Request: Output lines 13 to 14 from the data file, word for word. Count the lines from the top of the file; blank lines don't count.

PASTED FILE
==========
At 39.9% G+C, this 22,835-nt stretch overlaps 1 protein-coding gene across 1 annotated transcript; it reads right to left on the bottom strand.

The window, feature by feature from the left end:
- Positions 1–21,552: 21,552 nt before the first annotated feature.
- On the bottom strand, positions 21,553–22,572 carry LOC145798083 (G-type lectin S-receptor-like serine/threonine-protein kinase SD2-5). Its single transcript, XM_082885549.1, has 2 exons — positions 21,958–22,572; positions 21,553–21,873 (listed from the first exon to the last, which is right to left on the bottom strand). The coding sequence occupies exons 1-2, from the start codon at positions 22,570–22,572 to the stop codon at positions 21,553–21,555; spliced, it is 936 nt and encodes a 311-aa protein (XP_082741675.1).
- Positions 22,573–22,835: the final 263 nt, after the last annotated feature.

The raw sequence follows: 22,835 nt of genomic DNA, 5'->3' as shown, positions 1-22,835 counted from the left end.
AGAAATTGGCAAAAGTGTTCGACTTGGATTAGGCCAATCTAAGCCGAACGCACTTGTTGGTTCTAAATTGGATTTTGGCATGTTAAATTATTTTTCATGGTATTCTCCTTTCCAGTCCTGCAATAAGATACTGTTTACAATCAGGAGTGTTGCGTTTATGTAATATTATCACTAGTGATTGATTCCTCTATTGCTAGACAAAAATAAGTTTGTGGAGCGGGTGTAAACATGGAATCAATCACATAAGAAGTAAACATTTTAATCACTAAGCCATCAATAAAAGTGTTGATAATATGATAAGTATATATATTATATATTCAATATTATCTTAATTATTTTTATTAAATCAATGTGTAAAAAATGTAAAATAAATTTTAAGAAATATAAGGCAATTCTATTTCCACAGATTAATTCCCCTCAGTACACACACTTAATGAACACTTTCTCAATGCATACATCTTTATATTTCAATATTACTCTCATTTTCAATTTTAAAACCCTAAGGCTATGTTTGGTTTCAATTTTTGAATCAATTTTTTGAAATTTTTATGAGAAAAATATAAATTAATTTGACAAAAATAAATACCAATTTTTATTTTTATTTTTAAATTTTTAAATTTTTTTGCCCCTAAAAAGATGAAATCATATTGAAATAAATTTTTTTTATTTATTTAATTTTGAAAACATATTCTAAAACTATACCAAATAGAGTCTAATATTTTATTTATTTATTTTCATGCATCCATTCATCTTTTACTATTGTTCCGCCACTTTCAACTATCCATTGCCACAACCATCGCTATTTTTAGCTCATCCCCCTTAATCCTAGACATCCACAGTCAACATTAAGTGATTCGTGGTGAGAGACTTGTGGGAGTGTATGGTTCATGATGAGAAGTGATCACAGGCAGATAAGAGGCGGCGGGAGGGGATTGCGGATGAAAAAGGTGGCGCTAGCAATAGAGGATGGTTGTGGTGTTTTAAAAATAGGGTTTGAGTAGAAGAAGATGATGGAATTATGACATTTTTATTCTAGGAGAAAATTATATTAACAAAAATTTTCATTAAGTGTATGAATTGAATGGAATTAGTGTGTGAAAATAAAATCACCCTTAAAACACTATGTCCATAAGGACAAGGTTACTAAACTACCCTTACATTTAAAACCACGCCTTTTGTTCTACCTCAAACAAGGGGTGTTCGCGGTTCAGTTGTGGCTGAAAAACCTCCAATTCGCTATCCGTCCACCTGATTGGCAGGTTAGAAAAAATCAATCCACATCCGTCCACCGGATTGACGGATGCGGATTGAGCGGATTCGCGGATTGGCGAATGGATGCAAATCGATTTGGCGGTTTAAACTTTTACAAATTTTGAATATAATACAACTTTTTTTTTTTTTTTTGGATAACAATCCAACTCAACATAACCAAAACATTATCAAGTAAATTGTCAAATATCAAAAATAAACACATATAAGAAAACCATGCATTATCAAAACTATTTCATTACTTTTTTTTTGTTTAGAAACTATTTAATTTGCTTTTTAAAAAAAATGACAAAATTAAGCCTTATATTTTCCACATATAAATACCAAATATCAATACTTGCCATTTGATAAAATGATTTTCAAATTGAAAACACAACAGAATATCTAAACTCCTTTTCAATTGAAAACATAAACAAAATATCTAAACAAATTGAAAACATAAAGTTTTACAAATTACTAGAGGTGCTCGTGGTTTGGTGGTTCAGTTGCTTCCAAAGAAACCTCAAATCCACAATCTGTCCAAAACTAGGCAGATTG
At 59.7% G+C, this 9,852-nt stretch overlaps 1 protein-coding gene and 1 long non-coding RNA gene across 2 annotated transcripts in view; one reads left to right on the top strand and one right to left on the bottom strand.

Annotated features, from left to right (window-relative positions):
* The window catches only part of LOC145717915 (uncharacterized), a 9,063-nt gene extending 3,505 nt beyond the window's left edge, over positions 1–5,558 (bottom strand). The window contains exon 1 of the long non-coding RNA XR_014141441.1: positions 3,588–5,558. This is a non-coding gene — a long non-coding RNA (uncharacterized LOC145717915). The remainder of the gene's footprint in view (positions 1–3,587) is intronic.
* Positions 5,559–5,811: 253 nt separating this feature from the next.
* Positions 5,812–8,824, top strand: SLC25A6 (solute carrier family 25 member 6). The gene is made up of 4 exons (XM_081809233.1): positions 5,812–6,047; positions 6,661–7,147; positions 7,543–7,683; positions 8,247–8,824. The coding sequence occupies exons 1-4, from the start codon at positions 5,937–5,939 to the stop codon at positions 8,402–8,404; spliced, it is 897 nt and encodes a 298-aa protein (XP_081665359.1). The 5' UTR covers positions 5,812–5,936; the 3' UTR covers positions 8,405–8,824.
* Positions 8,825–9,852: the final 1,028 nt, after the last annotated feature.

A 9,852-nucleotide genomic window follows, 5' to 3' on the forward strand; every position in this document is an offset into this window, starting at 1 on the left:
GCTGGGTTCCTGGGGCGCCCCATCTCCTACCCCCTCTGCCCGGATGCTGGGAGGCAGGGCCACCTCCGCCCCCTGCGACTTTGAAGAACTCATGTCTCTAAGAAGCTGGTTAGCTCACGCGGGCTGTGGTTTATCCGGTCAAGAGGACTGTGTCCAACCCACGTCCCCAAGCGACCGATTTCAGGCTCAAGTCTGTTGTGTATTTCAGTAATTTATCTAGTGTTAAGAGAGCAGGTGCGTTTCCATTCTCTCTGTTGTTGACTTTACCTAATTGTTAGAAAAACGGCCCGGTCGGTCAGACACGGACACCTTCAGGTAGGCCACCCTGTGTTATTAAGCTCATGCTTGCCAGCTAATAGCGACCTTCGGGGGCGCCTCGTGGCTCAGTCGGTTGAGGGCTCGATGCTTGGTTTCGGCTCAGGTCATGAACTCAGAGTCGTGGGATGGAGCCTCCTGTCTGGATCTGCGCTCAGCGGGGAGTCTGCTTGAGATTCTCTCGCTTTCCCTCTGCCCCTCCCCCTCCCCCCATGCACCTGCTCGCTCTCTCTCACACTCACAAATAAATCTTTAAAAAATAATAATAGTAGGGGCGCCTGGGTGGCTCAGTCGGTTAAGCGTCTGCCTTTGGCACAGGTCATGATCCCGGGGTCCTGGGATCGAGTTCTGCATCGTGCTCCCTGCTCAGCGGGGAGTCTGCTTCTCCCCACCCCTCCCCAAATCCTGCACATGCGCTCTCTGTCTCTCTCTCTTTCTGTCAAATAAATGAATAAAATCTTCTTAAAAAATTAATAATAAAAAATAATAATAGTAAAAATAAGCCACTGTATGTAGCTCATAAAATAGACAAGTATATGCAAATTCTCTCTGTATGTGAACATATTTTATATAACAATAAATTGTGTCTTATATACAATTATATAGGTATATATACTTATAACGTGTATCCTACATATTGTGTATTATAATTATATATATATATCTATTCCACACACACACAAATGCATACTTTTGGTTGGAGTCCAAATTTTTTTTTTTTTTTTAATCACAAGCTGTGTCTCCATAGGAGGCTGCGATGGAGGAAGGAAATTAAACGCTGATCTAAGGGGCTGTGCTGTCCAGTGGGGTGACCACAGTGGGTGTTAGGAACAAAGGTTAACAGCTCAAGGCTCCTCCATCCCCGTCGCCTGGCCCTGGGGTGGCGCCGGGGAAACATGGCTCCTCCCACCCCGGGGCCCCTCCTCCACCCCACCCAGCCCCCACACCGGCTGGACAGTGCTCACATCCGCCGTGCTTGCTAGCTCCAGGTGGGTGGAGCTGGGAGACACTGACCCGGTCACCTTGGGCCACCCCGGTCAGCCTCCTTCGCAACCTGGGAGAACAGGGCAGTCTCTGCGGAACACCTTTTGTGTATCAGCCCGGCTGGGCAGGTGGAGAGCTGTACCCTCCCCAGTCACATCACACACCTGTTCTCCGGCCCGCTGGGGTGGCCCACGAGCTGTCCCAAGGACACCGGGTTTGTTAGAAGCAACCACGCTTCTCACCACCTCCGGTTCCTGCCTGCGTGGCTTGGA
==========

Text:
* Positions 8,825–9,852: the final 1,028 nt, after the last annotated feature.

A 9,852-nucleotide genomic window follows, 5' to 3' on the forward strand; every position in this document is an offset into this window, starting at 1 on the left: